Fiscal Cliff Could Hit Michigan Hard

Residents could pay equivalent of double state income tax

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If federal tax cuts that are under review are not extended, Michigan residents could end up paying the equivalent of double their state income tax rate, according to an analysis by the Tax Foundation.

The Tax Foundation looked at the alternative minimum tax (which includes the child tax credit), the Bush tax cuts (which refers to changes to the tax codes that lowered income tax rates) and the 2 percent tax cut to employee-side social security payroll taxes that all expire at the end of the year.

The tax cuts are part of the so-called “fiscal cliff” debate.

Michigan residents would lose on average 4.63 percent of their income if the tax cuts were lost. The Michigan personal income tax rate is 4.25 percent.

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"It's asking Michigan residents to effectively pay their state personal income tax twice and even a little more," said Michael LaFaive, director of the Morey Fiscal Policy Initiative at the Mackinac Center for Public Policy.

The Tax Foundation’s Nick Kasprak said a Michigan family of four has a median household income of $72,336 and would see a $3,349 tax increase from the various fiscal cliff provisions.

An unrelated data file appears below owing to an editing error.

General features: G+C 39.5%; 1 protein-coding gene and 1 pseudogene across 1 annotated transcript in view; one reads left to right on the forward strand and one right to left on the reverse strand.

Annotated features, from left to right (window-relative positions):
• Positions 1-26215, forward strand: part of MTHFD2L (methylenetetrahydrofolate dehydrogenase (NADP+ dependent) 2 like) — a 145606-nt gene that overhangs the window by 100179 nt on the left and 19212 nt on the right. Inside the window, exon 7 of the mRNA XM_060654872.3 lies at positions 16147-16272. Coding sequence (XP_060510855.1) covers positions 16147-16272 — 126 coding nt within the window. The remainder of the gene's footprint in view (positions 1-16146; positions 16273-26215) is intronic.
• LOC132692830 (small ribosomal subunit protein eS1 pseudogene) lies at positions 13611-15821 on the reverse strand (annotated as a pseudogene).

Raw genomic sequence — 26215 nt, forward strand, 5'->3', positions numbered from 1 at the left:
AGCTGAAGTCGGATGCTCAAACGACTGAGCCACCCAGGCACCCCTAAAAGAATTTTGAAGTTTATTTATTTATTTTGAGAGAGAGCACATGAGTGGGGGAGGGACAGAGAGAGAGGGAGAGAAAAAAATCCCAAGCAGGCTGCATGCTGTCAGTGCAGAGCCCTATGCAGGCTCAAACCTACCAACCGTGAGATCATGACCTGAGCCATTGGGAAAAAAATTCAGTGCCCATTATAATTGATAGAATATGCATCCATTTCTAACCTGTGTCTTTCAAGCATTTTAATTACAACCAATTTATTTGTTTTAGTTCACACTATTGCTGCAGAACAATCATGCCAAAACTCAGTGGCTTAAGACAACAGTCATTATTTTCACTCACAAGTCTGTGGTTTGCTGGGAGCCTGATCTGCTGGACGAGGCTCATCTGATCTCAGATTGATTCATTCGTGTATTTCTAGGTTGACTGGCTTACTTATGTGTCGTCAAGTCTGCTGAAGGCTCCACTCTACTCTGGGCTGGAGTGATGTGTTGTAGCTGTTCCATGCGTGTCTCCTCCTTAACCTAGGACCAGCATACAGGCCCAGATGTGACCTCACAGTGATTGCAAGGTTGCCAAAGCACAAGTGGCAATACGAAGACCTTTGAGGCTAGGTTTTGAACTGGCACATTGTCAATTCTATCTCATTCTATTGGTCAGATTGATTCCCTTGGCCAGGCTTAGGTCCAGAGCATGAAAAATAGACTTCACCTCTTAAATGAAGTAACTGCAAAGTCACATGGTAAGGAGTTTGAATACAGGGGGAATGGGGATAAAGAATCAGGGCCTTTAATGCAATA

Michigan ranks 37th out of the 50 states in terms of percentage of income lost to the tax increases.

"This is because Michigan is a middle-income state, and the combined effects of all the fiscal cliff provisions tend to hit low-income (Bush tax cuts are generally a fixed percent of income at low- to mid-part of the income scale) and high-income (the AMT hits upper middle income families) states hardest. States in the middle not as much,” Kasprak said.

President Barack Obama has said he wants to extend the Bush tax cuts to all but the wealthiest 2 percent of Americans.


See also:

Are You Prepared for 'Taxmageddon'?


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Education Policy Director Ben DeGrow discusses his study and its context to Michigan's Adequacy Report in Education Spending, May 2016. To see study go to

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